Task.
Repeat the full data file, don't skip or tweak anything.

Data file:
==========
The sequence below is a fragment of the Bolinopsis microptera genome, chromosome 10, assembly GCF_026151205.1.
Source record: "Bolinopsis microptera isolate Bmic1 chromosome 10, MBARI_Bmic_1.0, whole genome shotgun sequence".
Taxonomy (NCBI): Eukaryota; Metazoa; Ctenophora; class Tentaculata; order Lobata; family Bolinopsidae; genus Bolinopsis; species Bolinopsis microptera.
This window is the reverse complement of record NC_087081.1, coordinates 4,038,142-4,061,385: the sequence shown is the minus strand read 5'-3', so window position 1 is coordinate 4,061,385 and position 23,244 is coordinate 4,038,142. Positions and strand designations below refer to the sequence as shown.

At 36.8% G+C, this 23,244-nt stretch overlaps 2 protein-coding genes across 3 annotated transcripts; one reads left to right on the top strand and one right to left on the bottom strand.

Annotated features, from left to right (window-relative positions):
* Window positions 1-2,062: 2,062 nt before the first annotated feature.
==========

The sequence below is a fragment of the Bolinopsis microptera genome, chromosome 10, assembly GCF_026151205.1.
Source record: "Bolinopsis microptera isolate Bmic1 chromosome 10, MBARI_Bmic_1.0, whole genome shotgun sequence".
Taxonomy (NCBI): Eukaryota; Metazoa; Ctenophora; class Tentaculata; order Lobata; family Bolinopsidae; genus Bolinopsis; species Bolinopsis microptera.
This window is the reverse complement of record NC_087081.1, coordinates 4,038,142-4,061,385: the sequence shown is the minus strand read 5'-3', so window position 1 is coordinate 4,061,385 and position 23,244 is coordinate 4,038,142. Positions and strand designations below refer to the sequence as shown.

At 36.8% G+C, this 23,244-nt stretch overlaps 2 protein-coding genes across 3 annotated transcripts; one reads left to right on the top strand and one right to left on the bottom strand.

Annotated features, from left to right (window-relative positions):
* Window positions 1-2,062: 2,062 nt before the first annotated feature.